I was there on an early midweek lunchtime in November and the place was not over-crowded although I believe it gets so at the weekends. The young barman was friendly enough and I was quickly engaged in conversation by a very, friendly gentleman standing beside me as I waited for my well-poured Guinness to arrive. Typical Belfast pub really. time was short as I had a few things to do so the one pint had to suffice but I could happily have stayed there longer.
A little piece of political trivia if you are interested in such things is that Gerry Adams the Sinn Fein politician used to work behind the bar here. If modern musical history is more your thing you may like to check out the PRS plaque on the wall showing that Snow Patrol first appeared live here in 1998. Just thought you might like to know.Related to:
- Wine Tasting
- Beer Tasting
- Historical Travel
How many can you spot?
Belfast and the rest of Northern Ireland has long been known for it's murals, often on the gable walls of terrace houses and unmissable if you are passing by. When I lived in Belfast in the 1970's and early 80's these were entirely "tribal" depicting terrorist activity and political dogma, historical events glorifying one or other political view, "martyrs for the Cause" (whchever cause it might be) and so on. I must say that no matter what I thought about the political messages being promoted I was always very impressed by the standard of the artwork. Bizarrely, in all the years I lived there and all the people I knew, I never knew anyone who painted them or even anyone who knew anyone who painted them. I never saw one being constructed, they just always seemed to be there.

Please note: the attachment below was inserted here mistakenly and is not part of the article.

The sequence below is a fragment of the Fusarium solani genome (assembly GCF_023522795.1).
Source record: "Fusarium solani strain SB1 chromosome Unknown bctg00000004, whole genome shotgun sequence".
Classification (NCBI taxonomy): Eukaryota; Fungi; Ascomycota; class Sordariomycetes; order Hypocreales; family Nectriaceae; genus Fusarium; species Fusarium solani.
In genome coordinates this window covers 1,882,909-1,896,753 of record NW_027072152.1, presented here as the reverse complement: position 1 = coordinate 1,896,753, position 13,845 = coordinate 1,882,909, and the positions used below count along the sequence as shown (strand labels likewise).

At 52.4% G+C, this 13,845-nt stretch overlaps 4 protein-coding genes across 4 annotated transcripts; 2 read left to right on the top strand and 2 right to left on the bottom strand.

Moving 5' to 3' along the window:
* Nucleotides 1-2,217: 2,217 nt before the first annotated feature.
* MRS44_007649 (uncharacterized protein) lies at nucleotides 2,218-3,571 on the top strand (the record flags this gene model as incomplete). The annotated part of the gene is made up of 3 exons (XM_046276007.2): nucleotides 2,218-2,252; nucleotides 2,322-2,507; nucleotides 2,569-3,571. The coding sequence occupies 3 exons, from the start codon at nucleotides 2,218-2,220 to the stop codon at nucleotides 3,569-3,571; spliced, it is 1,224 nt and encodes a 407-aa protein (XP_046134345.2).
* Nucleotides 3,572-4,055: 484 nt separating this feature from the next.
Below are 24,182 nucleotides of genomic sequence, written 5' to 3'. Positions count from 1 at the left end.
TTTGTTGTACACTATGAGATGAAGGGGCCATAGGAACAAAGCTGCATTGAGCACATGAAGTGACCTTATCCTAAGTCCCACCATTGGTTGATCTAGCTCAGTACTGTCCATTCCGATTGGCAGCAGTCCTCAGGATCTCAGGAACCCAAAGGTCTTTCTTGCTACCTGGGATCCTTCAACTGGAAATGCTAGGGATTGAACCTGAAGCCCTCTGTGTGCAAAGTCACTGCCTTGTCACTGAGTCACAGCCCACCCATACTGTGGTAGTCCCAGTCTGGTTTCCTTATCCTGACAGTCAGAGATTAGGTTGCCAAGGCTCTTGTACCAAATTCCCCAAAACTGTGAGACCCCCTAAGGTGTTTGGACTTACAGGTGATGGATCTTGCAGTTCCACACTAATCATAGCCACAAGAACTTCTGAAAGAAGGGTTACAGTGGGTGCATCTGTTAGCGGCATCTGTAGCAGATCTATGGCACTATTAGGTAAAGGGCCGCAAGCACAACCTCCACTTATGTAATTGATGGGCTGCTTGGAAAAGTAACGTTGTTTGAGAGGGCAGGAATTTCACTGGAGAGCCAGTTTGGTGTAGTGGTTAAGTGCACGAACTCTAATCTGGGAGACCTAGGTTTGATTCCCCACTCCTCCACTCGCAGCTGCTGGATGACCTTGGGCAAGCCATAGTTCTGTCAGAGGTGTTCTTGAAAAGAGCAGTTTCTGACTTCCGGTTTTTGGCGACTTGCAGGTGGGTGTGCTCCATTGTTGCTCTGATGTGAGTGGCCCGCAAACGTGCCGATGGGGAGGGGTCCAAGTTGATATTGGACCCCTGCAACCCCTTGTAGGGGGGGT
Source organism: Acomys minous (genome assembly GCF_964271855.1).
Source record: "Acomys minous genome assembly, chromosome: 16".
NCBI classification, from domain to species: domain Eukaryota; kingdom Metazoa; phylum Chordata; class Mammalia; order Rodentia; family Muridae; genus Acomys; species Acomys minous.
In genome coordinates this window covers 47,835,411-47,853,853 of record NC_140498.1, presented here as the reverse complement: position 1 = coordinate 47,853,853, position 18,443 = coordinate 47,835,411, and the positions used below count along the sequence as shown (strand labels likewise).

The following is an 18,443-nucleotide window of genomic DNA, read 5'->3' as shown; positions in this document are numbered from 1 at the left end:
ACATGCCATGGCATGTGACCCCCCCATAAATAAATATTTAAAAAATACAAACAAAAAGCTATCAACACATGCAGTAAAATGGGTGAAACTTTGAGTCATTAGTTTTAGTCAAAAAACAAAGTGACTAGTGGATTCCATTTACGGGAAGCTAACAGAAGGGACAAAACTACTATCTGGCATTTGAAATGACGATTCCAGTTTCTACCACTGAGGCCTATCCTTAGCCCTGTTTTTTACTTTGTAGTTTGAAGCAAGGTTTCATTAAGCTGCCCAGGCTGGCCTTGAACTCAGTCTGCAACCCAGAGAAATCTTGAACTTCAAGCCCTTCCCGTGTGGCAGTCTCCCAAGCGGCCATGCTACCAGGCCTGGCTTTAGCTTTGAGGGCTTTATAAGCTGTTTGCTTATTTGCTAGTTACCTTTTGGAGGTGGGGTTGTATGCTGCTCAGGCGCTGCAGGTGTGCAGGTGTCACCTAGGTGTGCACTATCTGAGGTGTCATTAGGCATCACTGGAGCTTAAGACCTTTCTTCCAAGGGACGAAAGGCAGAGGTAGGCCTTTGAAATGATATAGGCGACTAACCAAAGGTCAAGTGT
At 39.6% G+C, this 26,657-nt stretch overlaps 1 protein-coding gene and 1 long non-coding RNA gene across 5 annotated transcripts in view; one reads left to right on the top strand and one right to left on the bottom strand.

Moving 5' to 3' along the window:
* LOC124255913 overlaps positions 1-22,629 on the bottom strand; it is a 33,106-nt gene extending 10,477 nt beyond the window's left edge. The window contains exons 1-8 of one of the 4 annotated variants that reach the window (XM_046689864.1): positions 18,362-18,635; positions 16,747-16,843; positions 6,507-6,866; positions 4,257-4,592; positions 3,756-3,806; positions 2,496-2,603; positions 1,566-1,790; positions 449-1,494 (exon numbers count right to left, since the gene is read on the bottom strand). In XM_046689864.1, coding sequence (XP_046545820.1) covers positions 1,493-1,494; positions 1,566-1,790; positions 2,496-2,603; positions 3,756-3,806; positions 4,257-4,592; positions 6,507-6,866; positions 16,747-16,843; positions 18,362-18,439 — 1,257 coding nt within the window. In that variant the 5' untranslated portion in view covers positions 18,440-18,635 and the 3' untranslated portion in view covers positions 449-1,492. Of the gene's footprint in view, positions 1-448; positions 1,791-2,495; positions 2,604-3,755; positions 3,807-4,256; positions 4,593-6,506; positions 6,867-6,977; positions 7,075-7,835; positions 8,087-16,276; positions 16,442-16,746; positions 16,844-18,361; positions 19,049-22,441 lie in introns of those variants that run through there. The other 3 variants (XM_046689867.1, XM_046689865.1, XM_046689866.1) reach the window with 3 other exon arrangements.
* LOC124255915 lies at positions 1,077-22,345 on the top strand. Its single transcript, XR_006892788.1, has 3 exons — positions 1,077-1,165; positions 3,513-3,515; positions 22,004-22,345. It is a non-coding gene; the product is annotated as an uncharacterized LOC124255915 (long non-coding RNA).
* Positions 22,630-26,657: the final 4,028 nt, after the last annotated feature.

Times move on and much of the politically motivated stuff has gone, although some still remains, but it appears the Northern Ireland love of slapping a bit of paint on any available wall endures. On a recent trip back to Belfast I was walking along Commercial Court in the centre of the City. commercial Court is a small pedestrianised street and home to the excellent Duke of York Bar (see seperate tip) and my eye was drawn into a small passageway which appeared to lead to a small carpark. Yes, I know. Only in Northern Ireland could you have a carpark in a pedestrianised street but there it is. What drew my attention was the very well executed mural you see pictured featuring all sorts of famous Irish people. I'll let you guess who the rest of them are but I shall explain one of them to you.
The long-haired guy wearing the checked shirt is none other than the late, great and much missed Rory Gallagher. Not only had Rory a great affection for Belfast, his was the first live gig I ever saw in the nearby Ulster Hall in 1974. I watched him and decided I wanted to play like he did. Nearly 40 years later I am still trying to play like he did. He really was one of the blues greats and I even managed to have a pint with him one night in another Belfast pub before a different gig. I was old enough to drink then! Rory has always had a sepcial place in my musical heart and indeed has featured on my homepage here just about since I joined VT. Apart from the various musicians depicted, there are actors, comedians, sports people and many many more. It really is worth a look if you are passing and you can see if you can guess who they all are.Related to:
- Budget Travel
- Arts and Culture
Certainly changed a bit.
A frequent haunt of my youth was "the EGG", or to give it it's proper title, the Eglantine Inn. A great traditional pub, usually busy, with great Guinness and a friendly atmosphere. I returned there in February 2005 to find the place entirely changed.
Don't get me wrong, it's very well done and a great place for a drink or a bite to eat but it seems to be like so many other "cloned" wine bars, and has lost a little of it's atmosphere.
Still worth a visit, though.Related to:
- Beer Tasting
- Food and Dining
Lest we forget.